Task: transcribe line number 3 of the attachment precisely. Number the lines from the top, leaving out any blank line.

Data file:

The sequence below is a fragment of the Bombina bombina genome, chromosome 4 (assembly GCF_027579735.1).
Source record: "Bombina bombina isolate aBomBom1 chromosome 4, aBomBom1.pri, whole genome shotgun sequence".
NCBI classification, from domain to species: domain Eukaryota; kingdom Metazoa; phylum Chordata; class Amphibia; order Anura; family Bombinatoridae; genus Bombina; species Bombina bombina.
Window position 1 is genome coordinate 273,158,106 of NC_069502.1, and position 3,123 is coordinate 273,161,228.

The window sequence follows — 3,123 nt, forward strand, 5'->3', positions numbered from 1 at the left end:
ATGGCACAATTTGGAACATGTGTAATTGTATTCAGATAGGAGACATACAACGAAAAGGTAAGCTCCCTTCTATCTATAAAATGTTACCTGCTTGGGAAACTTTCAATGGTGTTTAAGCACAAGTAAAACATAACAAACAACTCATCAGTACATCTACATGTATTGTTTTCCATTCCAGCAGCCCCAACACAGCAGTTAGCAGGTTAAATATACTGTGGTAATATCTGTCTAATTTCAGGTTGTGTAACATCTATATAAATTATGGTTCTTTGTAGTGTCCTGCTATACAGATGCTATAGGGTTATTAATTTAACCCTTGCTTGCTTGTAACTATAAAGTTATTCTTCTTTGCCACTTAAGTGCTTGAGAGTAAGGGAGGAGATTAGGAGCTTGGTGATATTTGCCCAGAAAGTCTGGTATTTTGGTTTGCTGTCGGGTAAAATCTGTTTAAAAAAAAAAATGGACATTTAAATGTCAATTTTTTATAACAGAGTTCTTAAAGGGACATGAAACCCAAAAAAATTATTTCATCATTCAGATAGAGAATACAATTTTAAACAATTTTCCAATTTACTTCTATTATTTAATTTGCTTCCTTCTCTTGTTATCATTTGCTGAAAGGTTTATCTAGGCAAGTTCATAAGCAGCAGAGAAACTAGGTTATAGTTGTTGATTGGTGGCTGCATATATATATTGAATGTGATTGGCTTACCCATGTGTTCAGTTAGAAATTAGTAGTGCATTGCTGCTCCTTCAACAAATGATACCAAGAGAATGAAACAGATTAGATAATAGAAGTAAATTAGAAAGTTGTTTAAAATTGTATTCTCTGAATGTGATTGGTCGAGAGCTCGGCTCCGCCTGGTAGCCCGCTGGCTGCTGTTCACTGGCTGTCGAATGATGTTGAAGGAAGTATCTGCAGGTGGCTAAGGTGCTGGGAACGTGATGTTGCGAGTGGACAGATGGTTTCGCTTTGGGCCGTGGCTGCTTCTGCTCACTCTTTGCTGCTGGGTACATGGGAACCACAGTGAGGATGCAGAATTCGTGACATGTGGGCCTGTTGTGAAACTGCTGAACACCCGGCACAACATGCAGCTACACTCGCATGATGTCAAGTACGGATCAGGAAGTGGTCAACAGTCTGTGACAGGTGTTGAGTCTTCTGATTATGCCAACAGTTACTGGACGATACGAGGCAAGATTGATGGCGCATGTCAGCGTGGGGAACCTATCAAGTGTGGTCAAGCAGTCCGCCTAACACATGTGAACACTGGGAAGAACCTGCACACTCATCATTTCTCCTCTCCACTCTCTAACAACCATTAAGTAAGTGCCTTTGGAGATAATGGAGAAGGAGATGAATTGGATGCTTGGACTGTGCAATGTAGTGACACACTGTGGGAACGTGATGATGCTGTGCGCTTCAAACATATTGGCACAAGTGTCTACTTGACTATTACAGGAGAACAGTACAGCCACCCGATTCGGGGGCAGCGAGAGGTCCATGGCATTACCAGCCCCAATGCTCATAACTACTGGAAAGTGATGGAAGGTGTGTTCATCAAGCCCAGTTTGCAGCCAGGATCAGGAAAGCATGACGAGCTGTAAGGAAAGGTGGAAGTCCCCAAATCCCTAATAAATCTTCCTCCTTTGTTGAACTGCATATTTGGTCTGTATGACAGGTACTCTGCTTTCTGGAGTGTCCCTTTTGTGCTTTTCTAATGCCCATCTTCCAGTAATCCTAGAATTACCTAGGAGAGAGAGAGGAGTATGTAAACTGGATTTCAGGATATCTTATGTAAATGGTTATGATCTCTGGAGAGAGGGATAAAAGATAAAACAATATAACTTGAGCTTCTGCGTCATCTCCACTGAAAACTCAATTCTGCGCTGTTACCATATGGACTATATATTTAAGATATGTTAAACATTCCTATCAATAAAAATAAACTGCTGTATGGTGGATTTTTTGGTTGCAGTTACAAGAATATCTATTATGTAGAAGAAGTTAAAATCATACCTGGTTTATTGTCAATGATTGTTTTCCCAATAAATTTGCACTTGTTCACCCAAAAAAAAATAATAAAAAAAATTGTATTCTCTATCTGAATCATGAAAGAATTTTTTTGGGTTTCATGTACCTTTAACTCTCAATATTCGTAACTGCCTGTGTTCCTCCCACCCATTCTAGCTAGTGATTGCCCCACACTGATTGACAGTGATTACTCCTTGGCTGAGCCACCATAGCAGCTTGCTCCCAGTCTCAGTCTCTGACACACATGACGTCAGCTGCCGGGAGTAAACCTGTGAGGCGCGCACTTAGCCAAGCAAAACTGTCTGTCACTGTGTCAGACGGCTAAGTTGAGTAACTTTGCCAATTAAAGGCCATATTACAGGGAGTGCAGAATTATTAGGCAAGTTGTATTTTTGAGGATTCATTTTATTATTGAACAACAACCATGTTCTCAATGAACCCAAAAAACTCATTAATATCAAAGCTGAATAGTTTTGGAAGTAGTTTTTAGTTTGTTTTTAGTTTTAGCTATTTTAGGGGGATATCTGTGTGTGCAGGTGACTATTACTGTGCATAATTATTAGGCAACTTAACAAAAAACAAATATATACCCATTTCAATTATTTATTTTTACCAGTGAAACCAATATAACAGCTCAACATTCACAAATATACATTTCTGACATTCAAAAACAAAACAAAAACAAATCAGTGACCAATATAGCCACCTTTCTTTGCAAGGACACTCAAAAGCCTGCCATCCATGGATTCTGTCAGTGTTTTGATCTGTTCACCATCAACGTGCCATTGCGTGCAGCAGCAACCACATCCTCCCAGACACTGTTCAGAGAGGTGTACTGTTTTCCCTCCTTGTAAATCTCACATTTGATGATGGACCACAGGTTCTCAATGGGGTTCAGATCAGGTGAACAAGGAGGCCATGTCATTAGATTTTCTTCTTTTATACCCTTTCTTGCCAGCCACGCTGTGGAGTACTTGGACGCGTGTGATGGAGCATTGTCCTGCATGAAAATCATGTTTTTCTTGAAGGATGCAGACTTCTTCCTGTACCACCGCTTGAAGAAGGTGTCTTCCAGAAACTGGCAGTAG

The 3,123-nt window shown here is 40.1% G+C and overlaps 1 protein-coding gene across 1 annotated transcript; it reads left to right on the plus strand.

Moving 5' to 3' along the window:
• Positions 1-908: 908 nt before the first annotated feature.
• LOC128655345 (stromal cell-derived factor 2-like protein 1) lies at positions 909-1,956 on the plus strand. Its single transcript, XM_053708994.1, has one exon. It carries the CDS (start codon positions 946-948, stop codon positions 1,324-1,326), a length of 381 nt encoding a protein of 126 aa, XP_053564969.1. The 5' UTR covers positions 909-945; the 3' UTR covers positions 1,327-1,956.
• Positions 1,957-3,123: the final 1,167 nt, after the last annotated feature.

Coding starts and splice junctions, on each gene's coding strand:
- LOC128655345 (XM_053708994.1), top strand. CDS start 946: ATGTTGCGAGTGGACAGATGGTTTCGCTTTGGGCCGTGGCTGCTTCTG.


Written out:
NCBI classification, from domain to species: domain Eukaryota; kingdom Metazoa; phylum Chordata; class Amphibia; order Anura; family Bombinatoridae; genus Bombina; species Bombina bombina.